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SOcietal Needs aNalysis and Emerging Technologies in the public Sector

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How to turn the public sector into a technology leader

An EU-funded project is showing how the public sector can use new technologies to launch innovative new services or deliver the same ones better to meet social needs.

Digital Economy

When you think of the public sector, innovation and technology are maybe not the first words that come to mind. But a team of EU-funded researchers aimed to transform the public sector from a technological laggard into a leading force in using technology to meet the needs of citizens. The outputs of the SONNETS include a list which identifies 23 technologies which could have a big impact on the public sector. Yet this is not a project about technology, it is about establishing the link between technology and making people’s lives better, says project expert Yannis Charalabidis, associate professor of eGovernance at Greece’s University of the Aegean. SONNETS began by working with individuals, businesses and people from government in Germany, Greece, Italy and Spain to define what they need from the public sector. This was pared down to the top 12, with others further down the list. Disruptive technologies A second output is a seven-step methodological framework, including templates for assessing feasibility and impact, to guide the choice of technologies. It includes an analysis of trends in 23 emerging technologies which are currently disrupting the private sector. “For each one, you would need ten PhD students to identify the further uses and issues,” says Dr Charalabidis. “If you compare the public sector to the private, in terms of management and service delivery the private sector typically directs 10–25 % of its efforts to finding and designing new products, but in the public sector no one does that job,” he says, “only in a few countries have they realised that you need people devoted to that on a daily basis.” The third output is a series of roadmaps which assign each societal need to one or more emerging ICTs. They describe what needs to be done to take this technology from its current state to a fully implemented version adapted to the public sector and are complemented by research recommendations for policymakers, ICT experts and public sector officials. Fast pace of change The rapid pace of change means the SONNETS technology list will quickly become obsolete. But the SONNET framework can equip people in the public sector to take those decisions for themselves by helping ‘finding their way in this sea of technology’, according to Dr Charalabidis. Above all, it aims to facilitate decision making based on evidence over ideology. “It is a very different ball game to take important decisions in a society where citizens are very well-connected; you cannot take decisions without taking the evidence systematically into account,” says Dr Charalabidis. He believes that technologies such as artificial intelligence and policymaking 2.0 have big potential for enabling new services in the public sector. Blockchain, the technology behind Bitcoin, could remove the need for the authorities to act as trusted third parties for selling a house, storing driving licences or keeping a municipal census. But a lot depends on how they are used. Ordinary people may fear that artificial intelligence, for instance, could take their jobs and or end up concentrating wealth in fewer hands. “No one could say that this period in human history is lacking in innovation, but the issue here is how innovation can provide a better life in the long term for citizens?” concludes Dr Charalabidis.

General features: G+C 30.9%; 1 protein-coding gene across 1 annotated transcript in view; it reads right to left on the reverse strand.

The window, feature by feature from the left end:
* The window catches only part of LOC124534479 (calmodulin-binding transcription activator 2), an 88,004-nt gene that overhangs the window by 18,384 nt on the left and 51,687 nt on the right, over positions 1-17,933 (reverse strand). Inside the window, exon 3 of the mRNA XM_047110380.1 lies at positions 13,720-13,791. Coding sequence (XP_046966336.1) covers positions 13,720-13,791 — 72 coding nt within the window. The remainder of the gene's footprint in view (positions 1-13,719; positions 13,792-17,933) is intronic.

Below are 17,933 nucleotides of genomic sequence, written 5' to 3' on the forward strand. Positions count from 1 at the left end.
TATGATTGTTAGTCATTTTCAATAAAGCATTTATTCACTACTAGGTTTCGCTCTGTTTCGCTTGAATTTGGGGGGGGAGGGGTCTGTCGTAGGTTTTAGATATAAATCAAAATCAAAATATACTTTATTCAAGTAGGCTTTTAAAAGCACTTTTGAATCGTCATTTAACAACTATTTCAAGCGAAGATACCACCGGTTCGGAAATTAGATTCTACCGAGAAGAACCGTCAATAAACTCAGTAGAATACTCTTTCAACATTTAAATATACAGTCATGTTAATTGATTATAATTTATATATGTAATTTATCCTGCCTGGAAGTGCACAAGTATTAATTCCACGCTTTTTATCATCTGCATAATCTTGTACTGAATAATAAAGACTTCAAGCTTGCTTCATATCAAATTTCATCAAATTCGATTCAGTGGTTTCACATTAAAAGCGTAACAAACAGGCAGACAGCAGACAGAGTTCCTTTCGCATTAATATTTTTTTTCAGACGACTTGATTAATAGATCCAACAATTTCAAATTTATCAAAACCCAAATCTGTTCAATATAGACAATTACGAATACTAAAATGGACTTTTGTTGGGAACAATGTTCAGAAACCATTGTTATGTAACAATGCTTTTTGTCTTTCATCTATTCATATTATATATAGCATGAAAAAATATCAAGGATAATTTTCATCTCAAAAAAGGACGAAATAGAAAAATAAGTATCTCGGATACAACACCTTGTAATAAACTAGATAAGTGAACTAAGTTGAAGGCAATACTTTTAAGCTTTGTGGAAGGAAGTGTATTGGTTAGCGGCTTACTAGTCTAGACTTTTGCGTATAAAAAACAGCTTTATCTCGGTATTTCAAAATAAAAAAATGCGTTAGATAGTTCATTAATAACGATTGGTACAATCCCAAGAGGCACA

SONNETS, public sector, service delivery, emerging technologies, societal needs, evidence-based decision making

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